Numerical study of turbulent flow over complex aeolian dune fields: The White Sands National Monument

William Anderson, Marcelo Chamecki

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28 Scopus citations

Abstract

The structure and dynamics of fully developed turbulent flows responding to aeolian dune fields are studied using large-eddy simulation with an immersed boundary method. An aspect of particular importance in these flows is the downwind migration of coherent motions associated with Kelvin-Helmholtz instabilities that originate at the dune crests. These instabilities are responsible for enhanced downward transport of high-momentum fluid via the so-called turbulent sweep mechanism. However, the presence of such structures and their role in determining the bulk characteristics of fully developed dune field sublayer aerodynamics have received relatively limited attention. Moreover, many existing studies address mostly symmetric or mildly asymmetric dune forms. The White Sands National Monument is a field of aeolian gypsum sand dunes located in the Tularosa Basin in southern New Mexico. Aeolian processes at the site result in a complex, anisotropic dune field. In the dune field sublayer, the flow statistics resemble a mixing layer: At approximately the dune crest height, vertical profiles of streamwise velocity exhibit an inflection and turbulent Reynolds stresses are maximum; below this, the streamwise and vertical velocity fluctuations are positively and negatively skewed, respectively. We evaluate the spatial structure of Kelvin-Helmholtz instabilities present in the dune field sublayer (shear length Ls and vortex spacing Λx) and show that Λx=mduneLs, where mdune≈7.2 in the different sections considered (for turbulent mixing layers, 7<m<10 [M. M. Rogers and R. D. Moser, Phys. Fluids A 6, 903 (1994)]).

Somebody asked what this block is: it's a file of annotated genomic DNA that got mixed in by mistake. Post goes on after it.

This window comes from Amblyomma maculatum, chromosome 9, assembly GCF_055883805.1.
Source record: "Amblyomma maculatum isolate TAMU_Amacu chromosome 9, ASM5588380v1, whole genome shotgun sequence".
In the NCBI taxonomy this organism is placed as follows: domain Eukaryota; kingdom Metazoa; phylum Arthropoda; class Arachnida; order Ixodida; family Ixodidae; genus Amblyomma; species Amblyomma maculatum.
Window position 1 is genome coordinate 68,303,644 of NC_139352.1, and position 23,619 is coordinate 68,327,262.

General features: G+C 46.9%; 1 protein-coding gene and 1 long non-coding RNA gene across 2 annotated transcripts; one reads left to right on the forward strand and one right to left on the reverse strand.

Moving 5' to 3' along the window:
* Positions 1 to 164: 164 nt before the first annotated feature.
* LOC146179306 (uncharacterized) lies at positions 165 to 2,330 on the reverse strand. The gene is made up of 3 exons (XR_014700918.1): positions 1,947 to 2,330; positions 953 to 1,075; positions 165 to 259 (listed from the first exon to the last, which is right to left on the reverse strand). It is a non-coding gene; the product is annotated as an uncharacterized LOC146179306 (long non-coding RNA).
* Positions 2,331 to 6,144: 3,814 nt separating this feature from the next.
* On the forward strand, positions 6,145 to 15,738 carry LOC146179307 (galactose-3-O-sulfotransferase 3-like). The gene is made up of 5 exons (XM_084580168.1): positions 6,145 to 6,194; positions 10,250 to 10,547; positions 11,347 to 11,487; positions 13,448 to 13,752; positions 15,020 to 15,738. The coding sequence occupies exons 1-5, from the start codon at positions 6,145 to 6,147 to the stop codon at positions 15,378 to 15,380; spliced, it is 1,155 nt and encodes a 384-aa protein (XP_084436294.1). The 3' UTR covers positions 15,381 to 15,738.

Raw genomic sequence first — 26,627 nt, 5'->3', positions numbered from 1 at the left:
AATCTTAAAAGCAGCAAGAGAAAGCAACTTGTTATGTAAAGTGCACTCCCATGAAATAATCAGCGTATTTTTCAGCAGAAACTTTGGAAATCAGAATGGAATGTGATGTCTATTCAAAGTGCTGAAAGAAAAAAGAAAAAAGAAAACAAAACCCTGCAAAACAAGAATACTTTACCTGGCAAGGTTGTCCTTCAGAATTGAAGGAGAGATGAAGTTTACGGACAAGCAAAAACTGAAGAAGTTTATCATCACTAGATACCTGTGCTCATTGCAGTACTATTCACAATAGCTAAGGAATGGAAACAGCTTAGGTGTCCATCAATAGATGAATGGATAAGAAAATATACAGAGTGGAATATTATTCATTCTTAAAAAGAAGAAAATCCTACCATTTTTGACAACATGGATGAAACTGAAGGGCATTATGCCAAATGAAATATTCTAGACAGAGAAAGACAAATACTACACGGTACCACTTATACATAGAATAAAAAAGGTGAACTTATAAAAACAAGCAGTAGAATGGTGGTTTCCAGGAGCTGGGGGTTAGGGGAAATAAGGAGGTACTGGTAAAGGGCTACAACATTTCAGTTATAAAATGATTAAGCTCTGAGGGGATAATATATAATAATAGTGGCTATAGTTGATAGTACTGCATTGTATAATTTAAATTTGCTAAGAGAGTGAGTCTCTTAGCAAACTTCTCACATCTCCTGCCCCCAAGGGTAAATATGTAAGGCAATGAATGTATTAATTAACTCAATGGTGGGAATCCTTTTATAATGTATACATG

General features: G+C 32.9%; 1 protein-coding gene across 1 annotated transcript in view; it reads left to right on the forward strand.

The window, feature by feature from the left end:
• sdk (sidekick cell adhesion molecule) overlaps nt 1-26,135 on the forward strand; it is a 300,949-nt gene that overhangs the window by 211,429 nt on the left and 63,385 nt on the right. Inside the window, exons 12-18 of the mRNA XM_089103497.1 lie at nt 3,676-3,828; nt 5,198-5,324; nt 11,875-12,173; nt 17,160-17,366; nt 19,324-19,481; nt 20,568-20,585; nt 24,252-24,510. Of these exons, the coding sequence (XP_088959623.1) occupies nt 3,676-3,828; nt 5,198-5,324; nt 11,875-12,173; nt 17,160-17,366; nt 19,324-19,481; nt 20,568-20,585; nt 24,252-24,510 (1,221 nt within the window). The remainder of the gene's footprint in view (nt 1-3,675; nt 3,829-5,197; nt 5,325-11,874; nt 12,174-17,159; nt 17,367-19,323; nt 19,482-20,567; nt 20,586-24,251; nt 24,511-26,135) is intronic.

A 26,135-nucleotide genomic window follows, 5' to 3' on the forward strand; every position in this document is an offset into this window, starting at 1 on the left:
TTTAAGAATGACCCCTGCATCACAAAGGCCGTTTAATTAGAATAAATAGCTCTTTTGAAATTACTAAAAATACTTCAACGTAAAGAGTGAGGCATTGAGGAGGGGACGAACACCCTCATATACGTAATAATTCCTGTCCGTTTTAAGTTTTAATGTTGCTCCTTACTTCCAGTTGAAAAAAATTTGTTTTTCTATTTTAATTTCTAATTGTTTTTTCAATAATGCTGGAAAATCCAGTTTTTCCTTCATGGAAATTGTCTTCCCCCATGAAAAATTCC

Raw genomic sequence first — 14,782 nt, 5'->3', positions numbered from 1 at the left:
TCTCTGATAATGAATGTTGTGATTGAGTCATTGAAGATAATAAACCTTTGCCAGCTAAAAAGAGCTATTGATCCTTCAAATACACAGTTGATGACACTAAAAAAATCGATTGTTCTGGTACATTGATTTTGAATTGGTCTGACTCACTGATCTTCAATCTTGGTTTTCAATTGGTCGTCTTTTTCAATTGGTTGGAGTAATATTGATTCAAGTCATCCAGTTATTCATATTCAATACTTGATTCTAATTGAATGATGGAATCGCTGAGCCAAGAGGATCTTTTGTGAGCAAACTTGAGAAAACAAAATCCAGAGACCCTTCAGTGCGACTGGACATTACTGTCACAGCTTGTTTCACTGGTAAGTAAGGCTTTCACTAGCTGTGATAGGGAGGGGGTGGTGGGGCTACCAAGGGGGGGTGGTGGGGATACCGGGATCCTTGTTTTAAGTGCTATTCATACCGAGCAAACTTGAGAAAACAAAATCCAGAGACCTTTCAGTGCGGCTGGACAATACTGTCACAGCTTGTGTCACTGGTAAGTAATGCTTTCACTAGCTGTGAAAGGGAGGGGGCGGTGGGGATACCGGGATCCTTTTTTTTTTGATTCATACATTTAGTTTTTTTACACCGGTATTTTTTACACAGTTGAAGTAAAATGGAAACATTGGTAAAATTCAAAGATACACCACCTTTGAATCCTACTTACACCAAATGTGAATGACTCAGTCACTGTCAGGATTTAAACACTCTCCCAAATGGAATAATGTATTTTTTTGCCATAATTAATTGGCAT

Original languageEnglish (US)
Article number013005
JournalPhysical Review E - Statistical, Nonlinear, and Soft Matter Physics
Volume89
Issue number1
DOIs
StatePublished - Jan 9 2014

All Science Journal Classification (ASJC) codes

  • Statistical and Nonlinear Physics
  • Statistics and Probability
  • Condensed Matter Physics

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